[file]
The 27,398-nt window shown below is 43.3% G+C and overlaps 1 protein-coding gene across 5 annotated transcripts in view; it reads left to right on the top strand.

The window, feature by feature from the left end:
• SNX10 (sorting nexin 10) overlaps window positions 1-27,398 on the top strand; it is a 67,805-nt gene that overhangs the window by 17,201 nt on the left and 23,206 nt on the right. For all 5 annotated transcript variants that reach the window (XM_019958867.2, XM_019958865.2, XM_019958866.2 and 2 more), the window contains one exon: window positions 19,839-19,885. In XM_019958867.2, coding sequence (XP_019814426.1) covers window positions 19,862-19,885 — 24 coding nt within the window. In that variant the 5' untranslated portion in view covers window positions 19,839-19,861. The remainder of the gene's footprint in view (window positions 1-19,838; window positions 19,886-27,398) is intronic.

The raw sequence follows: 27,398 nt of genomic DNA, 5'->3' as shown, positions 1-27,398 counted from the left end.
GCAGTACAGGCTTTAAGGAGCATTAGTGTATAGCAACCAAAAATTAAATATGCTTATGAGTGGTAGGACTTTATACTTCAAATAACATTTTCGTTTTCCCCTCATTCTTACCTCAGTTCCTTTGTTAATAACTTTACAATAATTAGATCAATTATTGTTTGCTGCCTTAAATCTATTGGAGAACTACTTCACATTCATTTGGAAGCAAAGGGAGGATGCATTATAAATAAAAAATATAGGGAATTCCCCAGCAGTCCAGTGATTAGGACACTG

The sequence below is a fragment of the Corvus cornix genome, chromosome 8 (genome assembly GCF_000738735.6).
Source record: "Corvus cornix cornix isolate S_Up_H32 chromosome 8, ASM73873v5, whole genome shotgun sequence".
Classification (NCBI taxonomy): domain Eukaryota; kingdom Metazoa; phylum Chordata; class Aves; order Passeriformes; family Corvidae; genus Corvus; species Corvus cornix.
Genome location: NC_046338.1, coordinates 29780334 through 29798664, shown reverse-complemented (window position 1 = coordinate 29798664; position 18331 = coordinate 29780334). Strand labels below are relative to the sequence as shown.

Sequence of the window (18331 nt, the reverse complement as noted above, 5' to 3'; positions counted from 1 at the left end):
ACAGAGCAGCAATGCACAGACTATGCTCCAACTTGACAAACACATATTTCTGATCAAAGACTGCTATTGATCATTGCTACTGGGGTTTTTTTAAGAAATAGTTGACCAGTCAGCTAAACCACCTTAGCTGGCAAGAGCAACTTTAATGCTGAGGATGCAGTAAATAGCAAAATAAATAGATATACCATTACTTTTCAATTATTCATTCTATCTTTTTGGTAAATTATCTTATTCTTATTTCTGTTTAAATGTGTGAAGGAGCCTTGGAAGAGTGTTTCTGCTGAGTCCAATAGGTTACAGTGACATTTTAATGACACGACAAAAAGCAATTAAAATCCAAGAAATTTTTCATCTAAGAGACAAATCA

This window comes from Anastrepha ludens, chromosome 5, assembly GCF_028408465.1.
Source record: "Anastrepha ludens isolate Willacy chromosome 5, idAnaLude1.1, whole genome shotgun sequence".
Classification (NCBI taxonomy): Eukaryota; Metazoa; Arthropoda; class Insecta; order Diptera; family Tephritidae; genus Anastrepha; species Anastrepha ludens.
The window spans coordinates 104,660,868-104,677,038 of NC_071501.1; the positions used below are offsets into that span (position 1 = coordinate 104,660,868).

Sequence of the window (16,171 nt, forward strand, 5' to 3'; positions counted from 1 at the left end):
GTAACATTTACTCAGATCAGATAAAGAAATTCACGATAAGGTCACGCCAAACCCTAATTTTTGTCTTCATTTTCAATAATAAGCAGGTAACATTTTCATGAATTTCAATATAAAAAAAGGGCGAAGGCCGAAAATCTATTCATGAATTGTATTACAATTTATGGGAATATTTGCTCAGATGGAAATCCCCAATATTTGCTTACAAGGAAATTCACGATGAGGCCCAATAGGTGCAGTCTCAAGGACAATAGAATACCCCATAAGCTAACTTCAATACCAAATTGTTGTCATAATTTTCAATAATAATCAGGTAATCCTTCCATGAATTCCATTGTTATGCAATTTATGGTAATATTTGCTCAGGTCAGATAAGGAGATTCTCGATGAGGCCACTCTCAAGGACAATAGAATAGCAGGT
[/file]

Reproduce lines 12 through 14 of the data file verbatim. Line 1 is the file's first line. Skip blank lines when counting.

This window comes from Anastrepha ludens, chromosome 5, assembly GCF_028408465.1.
Source record: "Anastrepha ludens isolate Willacy chromosome 5, idAnaLude1.1, whole genome shotgun sequence".
Classification (NCBI taxonomy): Eukaryota; Metazoa; Arthropoda; class Insecta; order Diptera; family Tephritidae; genus Anastrepha; species Anastrepha ludens.